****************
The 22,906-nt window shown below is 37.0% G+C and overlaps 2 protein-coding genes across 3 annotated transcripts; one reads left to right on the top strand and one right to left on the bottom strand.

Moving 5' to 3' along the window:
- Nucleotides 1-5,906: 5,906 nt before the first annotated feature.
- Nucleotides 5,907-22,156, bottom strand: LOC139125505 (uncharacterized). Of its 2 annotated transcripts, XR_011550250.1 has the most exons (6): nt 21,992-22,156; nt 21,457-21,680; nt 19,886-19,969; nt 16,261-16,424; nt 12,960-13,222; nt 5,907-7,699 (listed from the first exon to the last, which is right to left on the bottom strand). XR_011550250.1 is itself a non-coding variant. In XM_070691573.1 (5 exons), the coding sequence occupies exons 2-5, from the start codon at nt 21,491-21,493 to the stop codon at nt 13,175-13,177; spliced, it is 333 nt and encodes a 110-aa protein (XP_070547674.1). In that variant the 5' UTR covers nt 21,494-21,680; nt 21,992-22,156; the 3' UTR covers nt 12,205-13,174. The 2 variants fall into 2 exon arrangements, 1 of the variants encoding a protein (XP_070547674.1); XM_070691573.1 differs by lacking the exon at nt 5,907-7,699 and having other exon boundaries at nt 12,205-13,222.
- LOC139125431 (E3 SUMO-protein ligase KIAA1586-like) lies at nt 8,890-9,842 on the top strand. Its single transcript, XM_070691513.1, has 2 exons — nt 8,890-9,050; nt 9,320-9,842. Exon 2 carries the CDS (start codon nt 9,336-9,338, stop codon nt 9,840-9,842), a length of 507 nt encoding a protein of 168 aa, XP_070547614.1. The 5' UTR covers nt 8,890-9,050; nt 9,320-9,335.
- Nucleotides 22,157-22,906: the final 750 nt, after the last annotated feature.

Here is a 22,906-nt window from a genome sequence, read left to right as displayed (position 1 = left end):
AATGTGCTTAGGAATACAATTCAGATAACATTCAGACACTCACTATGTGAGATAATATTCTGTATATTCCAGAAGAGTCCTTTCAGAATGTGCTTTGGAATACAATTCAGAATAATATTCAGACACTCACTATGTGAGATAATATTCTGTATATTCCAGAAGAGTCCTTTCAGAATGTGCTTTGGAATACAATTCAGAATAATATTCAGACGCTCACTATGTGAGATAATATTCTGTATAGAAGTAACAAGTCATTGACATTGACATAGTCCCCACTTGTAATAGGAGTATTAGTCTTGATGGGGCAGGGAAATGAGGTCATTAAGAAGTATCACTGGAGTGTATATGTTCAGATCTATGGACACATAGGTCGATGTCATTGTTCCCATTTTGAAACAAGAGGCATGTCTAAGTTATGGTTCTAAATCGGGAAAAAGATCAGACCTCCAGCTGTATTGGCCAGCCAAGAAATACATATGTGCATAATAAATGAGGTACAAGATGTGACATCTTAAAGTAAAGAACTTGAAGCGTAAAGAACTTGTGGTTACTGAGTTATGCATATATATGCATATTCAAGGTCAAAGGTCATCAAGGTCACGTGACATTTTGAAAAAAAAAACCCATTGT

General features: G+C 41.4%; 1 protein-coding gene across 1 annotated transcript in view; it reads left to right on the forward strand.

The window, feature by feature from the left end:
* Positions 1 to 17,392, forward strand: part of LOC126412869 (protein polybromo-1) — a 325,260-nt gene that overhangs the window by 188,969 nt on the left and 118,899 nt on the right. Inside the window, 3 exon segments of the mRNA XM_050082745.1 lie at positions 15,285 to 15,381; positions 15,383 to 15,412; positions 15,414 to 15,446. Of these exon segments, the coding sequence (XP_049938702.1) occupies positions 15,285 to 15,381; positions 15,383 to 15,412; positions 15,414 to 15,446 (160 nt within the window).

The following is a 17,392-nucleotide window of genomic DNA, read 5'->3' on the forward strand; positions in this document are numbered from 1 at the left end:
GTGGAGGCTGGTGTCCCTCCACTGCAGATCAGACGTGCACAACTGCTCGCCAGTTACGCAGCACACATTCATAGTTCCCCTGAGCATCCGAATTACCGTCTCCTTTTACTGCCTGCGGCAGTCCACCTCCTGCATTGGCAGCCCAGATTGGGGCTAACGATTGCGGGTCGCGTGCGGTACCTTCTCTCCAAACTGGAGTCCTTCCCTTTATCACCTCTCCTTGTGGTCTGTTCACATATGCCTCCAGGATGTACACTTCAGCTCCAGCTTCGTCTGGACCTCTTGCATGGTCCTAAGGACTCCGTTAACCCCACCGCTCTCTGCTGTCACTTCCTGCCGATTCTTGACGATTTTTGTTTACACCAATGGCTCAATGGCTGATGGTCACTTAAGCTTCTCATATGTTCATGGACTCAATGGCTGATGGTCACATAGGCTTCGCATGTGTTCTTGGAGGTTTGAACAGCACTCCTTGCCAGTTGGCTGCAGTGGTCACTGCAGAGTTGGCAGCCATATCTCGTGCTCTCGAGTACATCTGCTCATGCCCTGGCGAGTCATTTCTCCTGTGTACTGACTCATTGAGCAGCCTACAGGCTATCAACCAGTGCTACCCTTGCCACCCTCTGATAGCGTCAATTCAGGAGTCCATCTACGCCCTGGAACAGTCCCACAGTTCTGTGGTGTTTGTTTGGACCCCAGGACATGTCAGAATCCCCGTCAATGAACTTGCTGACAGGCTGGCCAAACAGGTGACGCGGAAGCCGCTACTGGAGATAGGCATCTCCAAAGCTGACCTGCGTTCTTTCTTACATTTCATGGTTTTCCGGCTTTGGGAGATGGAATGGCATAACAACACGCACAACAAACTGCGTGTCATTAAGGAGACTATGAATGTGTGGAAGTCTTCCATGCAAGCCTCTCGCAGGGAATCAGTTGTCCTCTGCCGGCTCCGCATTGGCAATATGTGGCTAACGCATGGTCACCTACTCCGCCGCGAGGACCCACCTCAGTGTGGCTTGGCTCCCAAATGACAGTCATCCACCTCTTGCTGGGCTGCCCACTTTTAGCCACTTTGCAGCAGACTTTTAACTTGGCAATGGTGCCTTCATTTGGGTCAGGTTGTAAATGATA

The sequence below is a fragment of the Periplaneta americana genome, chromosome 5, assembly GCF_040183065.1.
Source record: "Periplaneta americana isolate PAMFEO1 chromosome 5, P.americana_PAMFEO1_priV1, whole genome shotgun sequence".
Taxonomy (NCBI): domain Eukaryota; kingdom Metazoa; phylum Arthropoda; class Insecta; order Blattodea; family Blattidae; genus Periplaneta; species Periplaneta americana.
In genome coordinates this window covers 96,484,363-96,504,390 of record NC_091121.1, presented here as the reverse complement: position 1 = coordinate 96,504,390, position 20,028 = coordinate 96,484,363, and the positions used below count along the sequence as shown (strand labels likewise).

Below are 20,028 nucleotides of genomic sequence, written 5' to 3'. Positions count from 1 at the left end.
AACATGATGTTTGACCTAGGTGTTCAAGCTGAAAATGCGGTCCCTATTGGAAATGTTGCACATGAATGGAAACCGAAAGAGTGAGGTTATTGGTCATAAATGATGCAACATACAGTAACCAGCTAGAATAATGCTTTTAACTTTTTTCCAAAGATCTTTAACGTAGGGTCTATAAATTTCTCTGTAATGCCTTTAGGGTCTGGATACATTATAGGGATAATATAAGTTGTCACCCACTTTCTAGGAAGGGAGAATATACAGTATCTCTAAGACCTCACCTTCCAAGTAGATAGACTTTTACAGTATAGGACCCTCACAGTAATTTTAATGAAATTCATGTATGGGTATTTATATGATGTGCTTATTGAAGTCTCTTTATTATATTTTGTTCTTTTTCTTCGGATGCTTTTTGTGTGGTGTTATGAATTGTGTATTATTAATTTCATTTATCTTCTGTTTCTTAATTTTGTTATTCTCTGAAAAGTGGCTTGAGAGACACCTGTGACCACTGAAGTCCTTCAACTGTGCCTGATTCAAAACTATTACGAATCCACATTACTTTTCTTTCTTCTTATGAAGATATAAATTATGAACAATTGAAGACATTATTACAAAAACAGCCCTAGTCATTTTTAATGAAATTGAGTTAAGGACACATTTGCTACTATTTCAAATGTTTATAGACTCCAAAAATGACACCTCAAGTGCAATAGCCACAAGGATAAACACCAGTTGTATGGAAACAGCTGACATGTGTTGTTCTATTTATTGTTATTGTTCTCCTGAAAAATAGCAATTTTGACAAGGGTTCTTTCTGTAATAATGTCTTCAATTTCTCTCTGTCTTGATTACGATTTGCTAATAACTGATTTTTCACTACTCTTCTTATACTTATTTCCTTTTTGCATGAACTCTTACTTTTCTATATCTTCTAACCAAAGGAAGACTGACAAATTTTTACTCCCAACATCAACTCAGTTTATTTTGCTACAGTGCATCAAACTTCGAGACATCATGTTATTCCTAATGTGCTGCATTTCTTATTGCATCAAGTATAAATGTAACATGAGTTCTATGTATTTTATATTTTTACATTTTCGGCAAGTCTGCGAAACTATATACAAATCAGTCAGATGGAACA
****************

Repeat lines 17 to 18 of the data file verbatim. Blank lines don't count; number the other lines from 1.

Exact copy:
In genome coordinates this window covers 96,484,363-96,504,390 of record NC_091121.1, presented here as the reverse complement: position 1 = coordinate 96,504,390, position 20,028 = coordinate 96,484,363, and the positions used below count along the sequence as shown (strand labels likewise).

Below are 20,028 nucleotides of genomic sequence, written 5' to 3'. Positions count from 1 at the left end.